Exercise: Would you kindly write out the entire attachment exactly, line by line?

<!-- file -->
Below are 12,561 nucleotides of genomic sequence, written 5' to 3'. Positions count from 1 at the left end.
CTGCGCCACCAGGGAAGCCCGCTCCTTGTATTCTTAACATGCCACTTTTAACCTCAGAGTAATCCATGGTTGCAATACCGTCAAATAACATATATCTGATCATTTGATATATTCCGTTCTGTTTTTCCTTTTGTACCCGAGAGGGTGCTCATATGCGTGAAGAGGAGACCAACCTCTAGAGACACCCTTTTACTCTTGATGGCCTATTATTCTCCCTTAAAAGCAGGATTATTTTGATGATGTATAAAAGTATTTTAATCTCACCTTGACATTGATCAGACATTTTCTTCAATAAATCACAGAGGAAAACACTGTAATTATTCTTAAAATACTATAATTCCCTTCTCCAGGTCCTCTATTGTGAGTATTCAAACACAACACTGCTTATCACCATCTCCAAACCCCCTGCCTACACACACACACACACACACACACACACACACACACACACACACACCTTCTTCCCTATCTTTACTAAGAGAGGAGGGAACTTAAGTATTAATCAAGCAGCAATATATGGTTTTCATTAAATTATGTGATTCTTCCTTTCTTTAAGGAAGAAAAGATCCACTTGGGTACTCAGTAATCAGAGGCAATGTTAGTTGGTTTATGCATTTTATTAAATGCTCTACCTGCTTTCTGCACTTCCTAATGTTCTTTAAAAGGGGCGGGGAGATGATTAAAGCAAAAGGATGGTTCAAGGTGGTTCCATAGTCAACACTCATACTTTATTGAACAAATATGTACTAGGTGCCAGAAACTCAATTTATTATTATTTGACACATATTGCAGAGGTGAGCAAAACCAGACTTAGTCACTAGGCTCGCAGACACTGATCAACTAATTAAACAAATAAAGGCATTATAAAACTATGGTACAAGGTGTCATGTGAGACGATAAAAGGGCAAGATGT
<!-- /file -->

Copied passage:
Below are 12,561 nucleotides of genomic sequence, written 5' to 3'. Positions count from 1 at the left end.
CTGCGCCACCAGGGAAGCCCGCTCCTTGTATTCTTAACATGCCACTTTTAACCTCAGAGTAATCCATGGTTGCAATACCGTCAAATAACATATATCTGATCATTTGATATATTCCGTTCTGTTTTTCCTTTTGTACCCGAGAGGGTGCTCATATGCGTGAAGAGGAGACCAACCTCTAGAGACACCCTTTTACTCTTGATGGCCTATTATTCTCCCTTAAAAGCAGGATTATTTTGATGATGTATAAAAGTATTTTAATCTCACCTTGACATTGATCAGACATTTTCTTCAATAAATCACAGAGGAAAACACTGTAATTATTCTTAAAATACTATAATTCCCTTCTCCAGGTCCTCTATTGTGAGTATTCAAACACAACACTGCTTATCACCATCTCCAAACCCCCTGCCTACACACACACACACACACACACACACACACACACACACACACACACCTTCTTCCCTATCTTTACTAAGAGAGGAGGGAACTTAAGTATTAATCAAGCAGCAATATATGGTTTTCATTAAATTATGTGATTCTTCCTTTCTTTAAGGAAGAAAAGATCCACTTGGGTACTCAGTAATCAGAGGCAATGTTAGTTGGTTTATGCATTTTATTAAATGCTCTACCTGCTTTCTGCACTTCCTAATGTTCTTTAAAAGGGGCGGGGAGATGATTAAAGCAAAAGGATGGTTCAAGGTGGTTCCATAGTCAACACTCATACTTTATTGAACAAATATGTACTAGGTGCCAGAAACTCAATTTATTATTATTTGACACATATTGCAGAGGTGAGCAAAACCAGACTTAGTCACTAGGCTCGCAGACACTGATCAACTAATTAAACAAATAAAGGCATTATAAAACTATGGTACAAGGTGTCATGTGAGACGATAAAAGGGCAAGATGT